Archive for November, 2017

29
Nov
17

What kind of hope?

Hope imageSince the calendar tells me we are creeping right up on it, my thoughts this morning turn to Advent… also known to Christians throughout the world as the season of hope.

It is the time when we try to do the spiritual gymnastics of placing ourselves in the sandals of the pre-Jesus world of the ancient Near East, imagining the depth of their yearning for the arrival of God’s promised Messiah.

During this liturgical season, pastors everywhere attempt to re-create the sense of eager anticipation of “the people who walked in great darkness,” (Matthew 4:16) as they asked, “Is this the one? Is it finally happening?”

During this season we often talk about hope in broad universal terms… the hope of humanity for the ultimate triumph of good over evil… hope for the salvation of the soul of the world.

Good, solid hopes, to be sure.

But today I also find my thoughts turning to Scott.

Scott is a guy who lives somewhere in the middle of Missouri. For at least the last two years, Scott has been sending emails to a group of pastors from across the U.S. The emails are about the frustrations Scott is facing in his search for a better job… better than the current, very low-paying one he has now.

Scott is also frustrated about the health (or lack thereof) of his relationship with his wife.

Several times after first receiving his initial emails, I responded and offered suggestions and prayers. Alas, nothing seemed to work out and here Scott is, two years later with no prospects in sight and a very deflated spirit.

Scott’s email messages today have taken a very critical tone… expressing annoyance with the pastors on his list – including yours truly – that have not done enough to help him.

And so I can’t help but wonder: what does hope look like for Scott? Is it the same hope we talk about during the season of Advent? Or is it somehow a different kind of hope?

Jesus came into the world as God’s Messiah… the deliverer promised to the children of Israel during their days of futility and exile. He came to bring freedom and liberation to people long oppressed. He came to announce the beginning of the reign of God… right here, right now.

He came, quoting the prophet Isaiah, to… “bring good news to the poor…” and to, “… proclaim release to the captives.” (Luke 4:18).

But did he also come to bring Scott a better job? And if so, how?

As we enter this holy season, I would invite us to keep those two realms of hope in close dialogue with one another… the realm of eternal hope and the realm of hope in the here-and-now. I can’t tell you how at the moment, but something tells me these realms are very intimately related to each other.

Let us enter the season of Advent striving to be the people who confidently announce the Good News of God’s hope for the world… and for our very real neighbors struggling to make ends meet.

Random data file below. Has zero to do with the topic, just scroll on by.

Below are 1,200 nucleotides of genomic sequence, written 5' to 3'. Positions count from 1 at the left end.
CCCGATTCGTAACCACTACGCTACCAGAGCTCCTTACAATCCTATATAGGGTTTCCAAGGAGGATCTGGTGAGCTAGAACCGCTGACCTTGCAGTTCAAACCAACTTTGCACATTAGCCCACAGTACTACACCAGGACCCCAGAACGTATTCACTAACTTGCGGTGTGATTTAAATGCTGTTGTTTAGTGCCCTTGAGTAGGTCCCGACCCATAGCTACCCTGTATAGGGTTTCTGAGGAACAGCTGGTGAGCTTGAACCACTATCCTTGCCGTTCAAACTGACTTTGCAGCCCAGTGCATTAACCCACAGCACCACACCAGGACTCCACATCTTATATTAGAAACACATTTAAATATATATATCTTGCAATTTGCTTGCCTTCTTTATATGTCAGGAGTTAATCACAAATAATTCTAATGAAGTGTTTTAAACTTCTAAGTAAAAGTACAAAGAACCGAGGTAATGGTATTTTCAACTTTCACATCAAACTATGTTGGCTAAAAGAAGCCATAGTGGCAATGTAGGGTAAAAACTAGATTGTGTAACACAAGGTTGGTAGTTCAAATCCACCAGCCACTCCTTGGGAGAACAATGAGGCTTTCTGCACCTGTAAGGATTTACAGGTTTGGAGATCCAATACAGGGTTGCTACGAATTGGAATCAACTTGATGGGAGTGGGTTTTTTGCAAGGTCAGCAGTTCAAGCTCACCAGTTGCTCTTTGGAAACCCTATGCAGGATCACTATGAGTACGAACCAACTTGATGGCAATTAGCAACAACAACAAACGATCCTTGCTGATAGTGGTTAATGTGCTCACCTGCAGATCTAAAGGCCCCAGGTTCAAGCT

Abundant Advent blessings;

27
Nov
17

No monsters… no saints

“For by grace you are saved through faith, and this is not from yourselves, it is the gift of God; it is not from works, so that no one can boast. For we are his workmanship…”  Ephesians 2:8-10, NRSV

Cars on the highwayWHEW! We made it!

Sometime after 9:00 pm, in the non-Daylight Saving Time pitch-blackness of Saturday night we finally pulled into our driveway and turned off the Prius’ purring engine, thanking her for her faithful service.

Achy muscles uncoiled themselves and stiff joints popped as we disembarked from the 11-hour drive from Houston to Kansas City.

My wife and I then both made a secret pact that we would not do that again anytime soon… that is, at least not until the next auspicious family gathering.

Eleven hours is a LONG time to drive. You need a few diversions along the way – for sanity’s sake. And if you have taken a lengthy trip by car recently, you probably played some of the same road games we did as you drove. There is, for example:

  • … the ever popular, “Find the mutually acceptable and also reasonably audible radio station” game.
  • … or the “Let’s make detailed plans for the next three years of family vacations” conversation.
  • … and who doesn’t love the, “speculate at length about whether this is the same route we took last year or not” diversion?

Yes, these are all a ton of fun. But I have to confess, one of my favorite long-car-trip games is known by the initials: I.P.A.

But instead of standing for India Pale Ale, this IPA means Instant Personality Assessment.

And you know how this one goes because you have played it yourself… on multiple occasions. It goes something like this:

  • “Look at that clown in the silver Camry. Why is he going so slow? Doesn’t he know the speed limit is 75?”
  • “All these Texas drivers in their pick-up trucks… They think they own the road!”
  • “Did you see that guy up there in the red SUV? He must be texting or something. He’s gone onto the shoulder TWICE!”
  • “Whoa… watch out for this lunatic coming up on the left. He’s GOT to be going 85!”

After a while, it becomes abundantly clear that there is only ONE CAR on the entire highway that knows how to follow the basic rules of common sense in driving: YOURS.

Conversely, it is also clear that a dangerous, self-absorbed, psychopathic fiend of some kind pilots every other car on the road.

It sounds funny when you say it out loud, but that description is really not too much of an exaggeration. Most of us, as we drive, tend to ascribe outlandishly vile personality traits to the other drivers on the road… while assigning outlandishly saintly qualities to ourselves.

Of course in our hearts, we know neither of those statements is really accurate. The truth lies somewhere between them.

The drivers of the other cars are NOT actually monsters.

And by the same token, WE are not actually saints as we drive our cars.

Each of us is an imperfect, stressed, hopeful, excited, dismayed, wounded, confused, emotional, beloved child of God… doing everything we can to make it safely from Point “A” to Point “B” in our brand new, beat up, smooth, junky, clean, filthy, pickups, sedans, coupes, clunkers, SUVs and 18-wheelers.